Music legend honoured in Trafford for Windrush Day

A calypso legend who arrived in the UK on the Windrush has been honoured in Trafford.

A blue plaque has been unveiled on the 75th anniversary of HMT Empire Windrush arriving in the UK, outside the house where Lord Kitchener lived in Stretford. Lord Kitchener – real name Aldwyn Roberts – was captured on news reels singing ‘London is the place for me’ when passengers disembarked on 22 June 1948.

The unveiling, arranged by Trafford Council’s Local Studies department, took place outside 48 Brooks Road, Stretford where Lord Kitchener lived from 1957-62 with his first wife, Elsie.

Speaking at the ceremony was poet Anthony Joseph, fictional biographer of Lord Kitchener and the 2022 winner of the TS Eliot poetry prize. Also speaking was poet Doretta Maynard, Dr Ken McIntyre who spoke about Lord Kitchener’s life in England and Trafford Mayor Dolores O’Sullivan.

Present at the ceremony was the first Black mayor of Trafford Whit Stennett, Cllr Tom Ross, Leader of Trafford Council, and many Trafford community group members. A musical performance on the steel pan was provided by Ronnie ‘General’ Walfall.

Cllr Ross said:

“Lord Kitchener was a great entertainer who brought life to Manchester. He brought calypso music to the UK, as well as owning nightclubs.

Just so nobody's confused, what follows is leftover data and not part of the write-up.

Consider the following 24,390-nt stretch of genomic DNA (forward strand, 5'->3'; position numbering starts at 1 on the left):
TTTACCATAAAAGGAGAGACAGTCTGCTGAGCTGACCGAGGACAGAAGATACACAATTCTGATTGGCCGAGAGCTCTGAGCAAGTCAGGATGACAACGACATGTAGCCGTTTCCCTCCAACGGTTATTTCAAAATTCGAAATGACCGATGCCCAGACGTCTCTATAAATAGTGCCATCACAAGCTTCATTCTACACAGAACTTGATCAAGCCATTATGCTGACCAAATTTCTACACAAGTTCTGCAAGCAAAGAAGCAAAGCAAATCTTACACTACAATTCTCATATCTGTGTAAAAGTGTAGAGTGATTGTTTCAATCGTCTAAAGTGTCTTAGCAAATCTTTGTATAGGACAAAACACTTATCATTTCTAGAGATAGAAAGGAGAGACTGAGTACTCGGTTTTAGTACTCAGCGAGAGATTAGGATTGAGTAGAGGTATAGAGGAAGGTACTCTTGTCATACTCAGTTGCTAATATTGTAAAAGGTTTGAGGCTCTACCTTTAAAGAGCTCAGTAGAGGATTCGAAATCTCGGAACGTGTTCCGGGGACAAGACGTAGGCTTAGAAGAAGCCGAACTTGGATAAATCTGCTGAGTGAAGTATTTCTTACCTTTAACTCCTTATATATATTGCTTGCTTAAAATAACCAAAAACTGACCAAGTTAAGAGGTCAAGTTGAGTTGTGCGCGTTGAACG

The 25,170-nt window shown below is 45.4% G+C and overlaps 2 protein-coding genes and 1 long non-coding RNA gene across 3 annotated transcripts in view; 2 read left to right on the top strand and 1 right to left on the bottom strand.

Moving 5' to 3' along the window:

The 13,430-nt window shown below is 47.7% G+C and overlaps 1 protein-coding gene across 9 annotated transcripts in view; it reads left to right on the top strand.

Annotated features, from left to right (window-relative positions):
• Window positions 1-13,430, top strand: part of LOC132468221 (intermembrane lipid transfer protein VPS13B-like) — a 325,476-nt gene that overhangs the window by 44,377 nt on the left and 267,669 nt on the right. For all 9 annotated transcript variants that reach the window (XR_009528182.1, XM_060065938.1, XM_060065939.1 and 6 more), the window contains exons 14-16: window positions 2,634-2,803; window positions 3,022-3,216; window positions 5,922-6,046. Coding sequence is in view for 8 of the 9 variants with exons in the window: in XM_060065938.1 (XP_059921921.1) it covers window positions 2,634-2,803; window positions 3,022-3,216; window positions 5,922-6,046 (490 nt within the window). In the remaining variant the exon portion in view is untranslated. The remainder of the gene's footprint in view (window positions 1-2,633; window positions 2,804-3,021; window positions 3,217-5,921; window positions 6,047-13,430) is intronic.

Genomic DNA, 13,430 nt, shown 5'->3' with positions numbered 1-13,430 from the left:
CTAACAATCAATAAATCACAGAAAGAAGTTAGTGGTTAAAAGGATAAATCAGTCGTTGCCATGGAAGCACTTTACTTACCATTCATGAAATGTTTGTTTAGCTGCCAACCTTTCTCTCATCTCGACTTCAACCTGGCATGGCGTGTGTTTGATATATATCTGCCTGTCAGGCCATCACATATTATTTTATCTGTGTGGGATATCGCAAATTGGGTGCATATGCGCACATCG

“He is a great example of how the Windrush generation have contributed to the UK society, so it was fitting that we unveiled a blue plaque in his honour on the 75th anniversary of the Windrush’s arrival.

“It was a privilege to be at the unveiling where we could honour a musical legend of Trafford and Trinidad.”

After the unveiling, Mr Joseph gave a talk on his research into Lord Kitchener at the Limelight centre.

Lord Kitchener lived in the UK from 1948 to 1962, experiencing music success and establishing himself at the ‘Calypso Grandmaster’. Between these years, his reportage calypso style depicted the Caribbean experience in Britain. After moving back to Trinidad, he took the title of Road March king on 10 occasions between 1963 and 1976, an annual competition to compose the calypso for the carnival procession.

Lord Kitchener died on 11 February 2000.

Posted on Wednesday 21st June 2023